Tonight's close and noteworthy call occurred in the top of the 9th with no outs, when Dee Gordon grounded out to shortstop Brendan Ryan. 1B Umpire Ted Barrett ruled Gordon out at first, drawing a brief argument from Dodgers Manager Don Mattingly. Though Quality of Correctness from individual replays appeared inconclusive, split screen footage of the call appears to show Gordon's foot on the bag prior to Justin Smoak's catch, rending this QOC Incorrect.

Ejection 062: Doug Eddings (2)

HP Umpire Doug Eddings ejected Red Sox third baseman Kevin Youkillis for arguing a strike three call in the bottom of the 6th inning of the Nationals-Red Sox game. With two out and three on, Youkillis took a 3-2 fastball from Nationals pitcher Stephen Strasburg for a called third strike. Replays indicate the pitch was located at the hollow of the knee (norm_ht of -1.000) and over the heart of home plate, the call was correct. At the time of the ejection, the Nationals were leading, 7-2. The Nationals ultimately won the contest, 7-4.

This is Doug Eddings (88)'s second ejection of 2012.
Doug Eddings now has 8 points in the UEFL (4 Previous + 2 MLB + 2 Correct Call = 8).
Crew Chief Dana DeMuth now has 2 points in the UEFL's Crew division (1 Previous + 1 Correct Call = 2).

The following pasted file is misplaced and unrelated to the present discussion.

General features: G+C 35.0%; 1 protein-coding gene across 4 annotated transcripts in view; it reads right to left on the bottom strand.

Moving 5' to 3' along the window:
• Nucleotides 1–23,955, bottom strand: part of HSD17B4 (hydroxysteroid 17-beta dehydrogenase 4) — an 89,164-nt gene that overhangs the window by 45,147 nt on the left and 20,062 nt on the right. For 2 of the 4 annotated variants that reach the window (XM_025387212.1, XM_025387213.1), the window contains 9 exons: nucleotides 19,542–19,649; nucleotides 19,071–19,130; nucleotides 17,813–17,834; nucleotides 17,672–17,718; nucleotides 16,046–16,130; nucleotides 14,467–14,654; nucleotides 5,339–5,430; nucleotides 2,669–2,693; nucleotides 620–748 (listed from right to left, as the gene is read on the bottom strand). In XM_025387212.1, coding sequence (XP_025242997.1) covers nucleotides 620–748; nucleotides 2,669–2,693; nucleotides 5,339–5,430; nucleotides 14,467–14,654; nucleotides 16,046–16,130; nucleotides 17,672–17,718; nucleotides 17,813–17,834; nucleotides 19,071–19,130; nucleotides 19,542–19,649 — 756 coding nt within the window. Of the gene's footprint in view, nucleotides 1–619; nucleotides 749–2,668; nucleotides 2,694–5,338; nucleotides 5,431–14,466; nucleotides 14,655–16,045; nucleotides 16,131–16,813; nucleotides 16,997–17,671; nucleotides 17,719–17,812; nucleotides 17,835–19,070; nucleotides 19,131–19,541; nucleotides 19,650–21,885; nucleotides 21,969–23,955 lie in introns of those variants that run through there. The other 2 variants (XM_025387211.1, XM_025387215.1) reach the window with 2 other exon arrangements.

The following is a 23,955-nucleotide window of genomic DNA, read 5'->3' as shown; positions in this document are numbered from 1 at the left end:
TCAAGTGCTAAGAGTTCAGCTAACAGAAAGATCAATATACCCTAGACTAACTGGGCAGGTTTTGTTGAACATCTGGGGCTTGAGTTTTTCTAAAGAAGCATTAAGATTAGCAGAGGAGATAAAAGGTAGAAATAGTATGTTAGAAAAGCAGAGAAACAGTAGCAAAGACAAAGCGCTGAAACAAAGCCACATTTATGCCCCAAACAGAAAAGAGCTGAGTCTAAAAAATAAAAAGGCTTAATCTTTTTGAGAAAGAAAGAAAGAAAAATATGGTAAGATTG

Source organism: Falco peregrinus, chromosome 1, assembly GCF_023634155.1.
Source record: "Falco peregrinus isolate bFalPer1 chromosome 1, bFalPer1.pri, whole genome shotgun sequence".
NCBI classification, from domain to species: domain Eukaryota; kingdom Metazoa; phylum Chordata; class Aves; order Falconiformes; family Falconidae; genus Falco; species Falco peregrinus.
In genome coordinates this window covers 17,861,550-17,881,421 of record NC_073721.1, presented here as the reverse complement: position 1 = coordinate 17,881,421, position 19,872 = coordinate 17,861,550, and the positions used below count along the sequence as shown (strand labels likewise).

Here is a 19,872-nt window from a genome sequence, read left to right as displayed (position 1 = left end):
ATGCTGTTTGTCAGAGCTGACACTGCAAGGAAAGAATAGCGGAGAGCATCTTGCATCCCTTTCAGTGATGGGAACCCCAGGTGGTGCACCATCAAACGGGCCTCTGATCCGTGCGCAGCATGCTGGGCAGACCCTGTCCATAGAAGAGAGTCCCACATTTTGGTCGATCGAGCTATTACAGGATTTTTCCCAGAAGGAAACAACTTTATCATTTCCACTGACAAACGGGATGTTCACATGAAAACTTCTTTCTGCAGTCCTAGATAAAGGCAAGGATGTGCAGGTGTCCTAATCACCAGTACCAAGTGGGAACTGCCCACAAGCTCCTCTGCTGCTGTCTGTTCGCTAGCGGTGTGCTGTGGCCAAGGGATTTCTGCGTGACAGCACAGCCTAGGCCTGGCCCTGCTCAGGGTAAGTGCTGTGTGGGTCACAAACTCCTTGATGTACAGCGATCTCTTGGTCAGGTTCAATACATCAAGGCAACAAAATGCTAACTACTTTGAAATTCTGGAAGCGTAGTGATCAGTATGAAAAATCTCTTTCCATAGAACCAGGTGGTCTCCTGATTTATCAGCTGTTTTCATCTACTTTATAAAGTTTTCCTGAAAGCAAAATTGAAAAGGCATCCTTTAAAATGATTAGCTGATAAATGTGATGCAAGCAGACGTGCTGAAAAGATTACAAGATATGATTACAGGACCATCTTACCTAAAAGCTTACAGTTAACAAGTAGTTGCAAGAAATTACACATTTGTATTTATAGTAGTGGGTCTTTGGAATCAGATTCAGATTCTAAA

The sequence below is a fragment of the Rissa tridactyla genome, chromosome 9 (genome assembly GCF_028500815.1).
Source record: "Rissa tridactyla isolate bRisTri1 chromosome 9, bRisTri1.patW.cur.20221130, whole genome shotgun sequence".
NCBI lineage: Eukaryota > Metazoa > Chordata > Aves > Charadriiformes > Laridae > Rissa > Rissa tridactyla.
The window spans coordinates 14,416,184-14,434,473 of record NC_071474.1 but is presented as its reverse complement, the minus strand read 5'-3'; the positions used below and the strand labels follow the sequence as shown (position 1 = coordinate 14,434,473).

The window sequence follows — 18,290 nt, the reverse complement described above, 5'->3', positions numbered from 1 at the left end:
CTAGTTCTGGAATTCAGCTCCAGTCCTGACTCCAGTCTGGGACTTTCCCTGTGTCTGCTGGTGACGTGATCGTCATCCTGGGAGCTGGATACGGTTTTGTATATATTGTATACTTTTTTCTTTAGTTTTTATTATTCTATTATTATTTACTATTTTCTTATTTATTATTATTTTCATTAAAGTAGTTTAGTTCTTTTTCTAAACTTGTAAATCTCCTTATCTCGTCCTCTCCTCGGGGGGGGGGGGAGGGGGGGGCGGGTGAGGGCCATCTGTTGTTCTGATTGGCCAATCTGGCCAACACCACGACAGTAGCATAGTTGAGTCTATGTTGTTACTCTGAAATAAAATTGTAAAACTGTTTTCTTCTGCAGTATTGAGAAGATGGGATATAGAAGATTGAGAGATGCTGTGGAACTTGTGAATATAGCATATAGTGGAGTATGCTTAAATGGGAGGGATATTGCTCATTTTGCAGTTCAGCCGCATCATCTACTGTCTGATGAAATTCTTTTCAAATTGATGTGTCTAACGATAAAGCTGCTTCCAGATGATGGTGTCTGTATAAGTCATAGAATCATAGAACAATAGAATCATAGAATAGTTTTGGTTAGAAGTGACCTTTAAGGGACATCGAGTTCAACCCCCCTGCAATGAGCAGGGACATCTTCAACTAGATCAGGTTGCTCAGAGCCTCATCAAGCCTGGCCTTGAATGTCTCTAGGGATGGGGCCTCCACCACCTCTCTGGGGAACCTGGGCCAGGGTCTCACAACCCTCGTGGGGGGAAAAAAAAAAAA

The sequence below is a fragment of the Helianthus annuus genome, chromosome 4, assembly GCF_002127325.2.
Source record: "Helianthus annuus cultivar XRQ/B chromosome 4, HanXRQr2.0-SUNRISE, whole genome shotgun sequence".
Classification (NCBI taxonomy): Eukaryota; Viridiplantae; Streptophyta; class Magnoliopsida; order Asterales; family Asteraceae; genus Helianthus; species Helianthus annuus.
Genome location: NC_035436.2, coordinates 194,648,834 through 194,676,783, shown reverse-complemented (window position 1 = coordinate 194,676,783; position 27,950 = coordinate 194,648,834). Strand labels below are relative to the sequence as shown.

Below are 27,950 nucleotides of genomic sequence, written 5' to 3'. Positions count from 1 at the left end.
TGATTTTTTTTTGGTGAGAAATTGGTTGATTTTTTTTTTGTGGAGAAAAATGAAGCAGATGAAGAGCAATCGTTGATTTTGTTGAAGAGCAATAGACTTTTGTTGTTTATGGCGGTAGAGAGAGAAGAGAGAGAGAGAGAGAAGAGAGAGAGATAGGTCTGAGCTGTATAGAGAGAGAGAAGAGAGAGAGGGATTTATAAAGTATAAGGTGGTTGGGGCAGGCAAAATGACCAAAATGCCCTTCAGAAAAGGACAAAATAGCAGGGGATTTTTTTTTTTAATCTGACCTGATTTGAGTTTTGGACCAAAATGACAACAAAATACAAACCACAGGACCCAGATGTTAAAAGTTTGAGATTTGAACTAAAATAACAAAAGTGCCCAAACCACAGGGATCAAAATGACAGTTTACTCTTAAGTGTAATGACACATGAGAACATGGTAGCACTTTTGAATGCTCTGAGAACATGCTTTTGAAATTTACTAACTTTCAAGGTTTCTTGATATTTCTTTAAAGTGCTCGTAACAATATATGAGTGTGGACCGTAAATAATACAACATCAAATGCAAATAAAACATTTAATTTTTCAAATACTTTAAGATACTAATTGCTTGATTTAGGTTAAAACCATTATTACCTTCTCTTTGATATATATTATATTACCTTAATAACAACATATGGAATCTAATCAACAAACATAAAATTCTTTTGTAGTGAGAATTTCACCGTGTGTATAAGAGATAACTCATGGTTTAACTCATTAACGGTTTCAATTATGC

This is the 62nd ejection of 2012.
This is the 23rd player ejection of 2012.
Prior to his ejection, Youkillis was 0-3 in the contest.
This is the Red Sox's 3rd ejection of 2012, which ties them with the Yankees for 2nd in the AL East (4; TOR).
This is Kevin Youkillis' first ejection since August 2, 2011 (Gerry Davis [2]).
This is Doug Eddings' first ejection since May 29, 2012.

Thursday, June 7, 2012

Papelbon to Grandy: The Psychology of Blaming Umpires

Blaming umpires: It's what Jonathan Papelbon, Curtis Granderson and even Tim Duncan (with referees, of course) have in common. From a 1,800-year-old gladiator's tombstone that blames his death during battle on a referee's mistake to tennis' John McEnroe's career of childish temper tantrums, scapegoating appears especially en vogue these days, what with instant replay and video evidence easily manipulated in the whistle sports and the bulky graphics of K-Zone and FoxTrax given too much credit in the bat & ball sports—indeed, Beth Mowens and the ESPN crew used K-Zone for the NCAA Softball World Series, even though the technology is not meant for stadiums without triangulated systems (three cameras, as in MLB ballparks).